Survival Bias

This is a picture tracking bullet holes on Allied planes that encountered Nazi anti-aircraft fire in WW2.

At first, the military wanted to reinforce those areas, because obviously that’s where the ground crews observed the most damage on returning planes. Until Hungarian-born Jewish mathematician Abraham Wald pointed out that this was the damage on the planes that made it home, and the Allies should armor the areas where there are no dots at all, because those are the places where the planes won’t survive when hit. This phenomenon is called survivorship bias, a logic error where you focus on things that survived when you should really be looking at things that didn’t.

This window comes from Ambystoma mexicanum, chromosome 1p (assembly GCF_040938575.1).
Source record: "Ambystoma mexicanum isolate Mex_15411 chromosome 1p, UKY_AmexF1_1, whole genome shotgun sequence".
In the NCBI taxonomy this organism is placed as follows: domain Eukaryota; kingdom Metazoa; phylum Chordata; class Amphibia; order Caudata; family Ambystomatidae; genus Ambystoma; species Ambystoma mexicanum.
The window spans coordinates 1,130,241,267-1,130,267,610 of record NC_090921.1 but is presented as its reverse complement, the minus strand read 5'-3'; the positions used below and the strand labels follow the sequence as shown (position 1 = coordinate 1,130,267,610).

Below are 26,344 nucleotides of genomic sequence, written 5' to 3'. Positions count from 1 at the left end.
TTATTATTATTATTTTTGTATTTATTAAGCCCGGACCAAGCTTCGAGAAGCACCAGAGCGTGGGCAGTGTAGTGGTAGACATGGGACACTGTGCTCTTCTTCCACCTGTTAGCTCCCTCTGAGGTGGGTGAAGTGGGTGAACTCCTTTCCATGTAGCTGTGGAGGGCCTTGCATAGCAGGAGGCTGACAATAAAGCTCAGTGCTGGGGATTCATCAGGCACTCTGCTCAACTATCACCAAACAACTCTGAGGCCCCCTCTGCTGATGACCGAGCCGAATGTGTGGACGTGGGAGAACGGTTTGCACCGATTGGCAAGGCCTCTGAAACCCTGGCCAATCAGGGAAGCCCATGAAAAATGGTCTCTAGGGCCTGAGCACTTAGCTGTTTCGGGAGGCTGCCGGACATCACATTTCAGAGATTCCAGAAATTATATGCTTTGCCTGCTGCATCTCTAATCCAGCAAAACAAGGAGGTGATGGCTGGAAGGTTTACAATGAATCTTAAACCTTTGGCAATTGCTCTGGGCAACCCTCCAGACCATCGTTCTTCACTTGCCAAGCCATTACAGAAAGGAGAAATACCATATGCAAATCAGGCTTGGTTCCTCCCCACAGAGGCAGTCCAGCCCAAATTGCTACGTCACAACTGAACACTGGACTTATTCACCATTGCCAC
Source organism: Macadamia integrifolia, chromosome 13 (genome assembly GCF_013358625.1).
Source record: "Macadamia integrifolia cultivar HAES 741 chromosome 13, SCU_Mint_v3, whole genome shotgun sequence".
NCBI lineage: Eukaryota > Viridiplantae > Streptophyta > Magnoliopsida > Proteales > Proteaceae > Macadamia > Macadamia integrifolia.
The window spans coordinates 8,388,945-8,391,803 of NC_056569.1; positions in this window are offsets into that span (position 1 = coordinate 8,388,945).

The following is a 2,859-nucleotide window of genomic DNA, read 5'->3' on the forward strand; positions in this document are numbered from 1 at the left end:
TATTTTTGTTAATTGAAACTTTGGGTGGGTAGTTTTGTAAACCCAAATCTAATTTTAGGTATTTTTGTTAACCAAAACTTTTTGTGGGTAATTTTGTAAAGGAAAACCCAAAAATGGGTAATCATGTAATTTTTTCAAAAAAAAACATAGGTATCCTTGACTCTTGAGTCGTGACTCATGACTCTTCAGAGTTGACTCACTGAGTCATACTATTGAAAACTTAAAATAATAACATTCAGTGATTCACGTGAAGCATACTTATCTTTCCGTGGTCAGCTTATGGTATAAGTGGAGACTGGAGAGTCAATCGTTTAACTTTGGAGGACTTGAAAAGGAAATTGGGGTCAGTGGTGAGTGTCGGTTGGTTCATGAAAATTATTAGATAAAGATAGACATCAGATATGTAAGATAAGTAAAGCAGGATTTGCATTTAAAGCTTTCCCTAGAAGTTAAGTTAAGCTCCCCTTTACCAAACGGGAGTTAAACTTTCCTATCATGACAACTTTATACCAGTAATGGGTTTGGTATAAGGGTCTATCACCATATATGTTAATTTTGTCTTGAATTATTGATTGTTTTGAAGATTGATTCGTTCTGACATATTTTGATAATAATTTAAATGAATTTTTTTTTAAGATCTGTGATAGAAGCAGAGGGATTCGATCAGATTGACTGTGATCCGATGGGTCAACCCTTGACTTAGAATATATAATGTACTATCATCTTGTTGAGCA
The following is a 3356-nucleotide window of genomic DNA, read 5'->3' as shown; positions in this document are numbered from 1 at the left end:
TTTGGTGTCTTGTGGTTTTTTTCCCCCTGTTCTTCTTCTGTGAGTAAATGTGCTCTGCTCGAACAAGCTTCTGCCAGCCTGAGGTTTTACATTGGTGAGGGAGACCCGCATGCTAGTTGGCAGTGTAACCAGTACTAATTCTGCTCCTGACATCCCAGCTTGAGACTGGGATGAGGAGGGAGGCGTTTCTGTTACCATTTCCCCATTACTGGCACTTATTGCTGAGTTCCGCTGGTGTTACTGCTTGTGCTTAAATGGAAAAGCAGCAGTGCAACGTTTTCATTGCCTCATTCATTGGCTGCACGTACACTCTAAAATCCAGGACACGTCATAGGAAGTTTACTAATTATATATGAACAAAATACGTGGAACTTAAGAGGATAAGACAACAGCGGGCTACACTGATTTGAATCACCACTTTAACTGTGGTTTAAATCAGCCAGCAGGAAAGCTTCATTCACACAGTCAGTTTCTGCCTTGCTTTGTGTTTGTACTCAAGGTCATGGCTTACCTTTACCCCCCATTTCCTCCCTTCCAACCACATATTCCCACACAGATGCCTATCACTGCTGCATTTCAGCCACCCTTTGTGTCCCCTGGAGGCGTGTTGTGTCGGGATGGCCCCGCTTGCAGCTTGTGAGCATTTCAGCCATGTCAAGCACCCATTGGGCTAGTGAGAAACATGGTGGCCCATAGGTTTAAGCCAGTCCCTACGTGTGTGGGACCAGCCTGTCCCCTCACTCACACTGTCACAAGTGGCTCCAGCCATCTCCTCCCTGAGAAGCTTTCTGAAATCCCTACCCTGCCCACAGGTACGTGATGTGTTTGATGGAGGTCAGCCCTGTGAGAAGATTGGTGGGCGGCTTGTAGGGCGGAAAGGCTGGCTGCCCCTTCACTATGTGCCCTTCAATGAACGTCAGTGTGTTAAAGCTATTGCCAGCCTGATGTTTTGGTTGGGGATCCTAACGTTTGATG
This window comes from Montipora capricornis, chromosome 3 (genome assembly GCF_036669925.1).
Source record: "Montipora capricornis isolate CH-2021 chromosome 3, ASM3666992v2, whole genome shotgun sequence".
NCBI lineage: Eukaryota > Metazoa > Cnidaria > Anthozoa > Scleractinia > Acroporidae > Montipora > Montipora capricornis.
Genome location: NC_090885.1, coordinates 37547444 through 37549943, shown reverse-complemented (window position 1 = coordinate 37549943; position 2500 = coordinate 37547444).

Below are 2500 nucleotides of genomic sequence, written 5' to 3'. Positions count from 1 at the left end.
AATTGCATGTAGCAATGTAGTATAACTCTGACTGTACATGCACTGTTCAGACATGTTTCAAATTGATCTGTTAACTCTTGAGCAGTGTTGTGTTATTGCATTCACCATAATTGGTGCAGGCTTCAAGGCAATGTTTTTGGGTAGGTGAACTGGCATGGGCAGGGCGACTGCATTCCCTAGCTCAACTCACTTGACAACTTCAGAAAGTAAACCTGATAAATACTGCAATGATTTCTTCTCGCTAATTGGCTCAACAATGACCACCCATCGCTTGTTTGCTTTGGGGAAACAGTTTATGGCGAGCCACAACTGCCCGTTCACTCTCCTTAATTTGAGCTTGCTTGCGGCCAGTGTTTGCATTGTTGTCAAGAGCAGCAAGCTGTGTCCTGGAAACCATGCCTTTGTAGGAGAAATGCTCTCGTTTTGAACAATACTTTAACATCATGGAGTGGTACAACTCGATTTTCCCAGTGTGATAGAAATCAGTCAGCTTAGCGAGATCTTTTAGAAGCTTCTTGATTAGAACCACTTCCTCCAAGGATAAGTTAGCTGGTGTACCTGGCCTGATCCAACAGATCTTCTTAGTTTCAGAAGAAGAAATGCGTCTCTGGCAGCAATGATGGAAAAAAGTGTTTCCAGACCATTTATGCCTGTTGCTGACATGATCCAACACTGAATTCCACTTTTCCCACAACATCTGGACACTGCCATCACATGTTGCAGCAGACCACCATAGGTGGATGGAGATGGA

We have higher rates of mental illness now? Maybe that’s because we’ve stopped killing people for being “possessed” or “witches.” Higher rate of allergies? Anaphylaxis kills, and does so really fast if you don’t know what’s happening. Higher claims of rape? Maybe victims are less afraid of coming forward. These problems were all happening before, but now we’ve reinforced the medical and social structures needed to help these people survive. And we still have a long way to go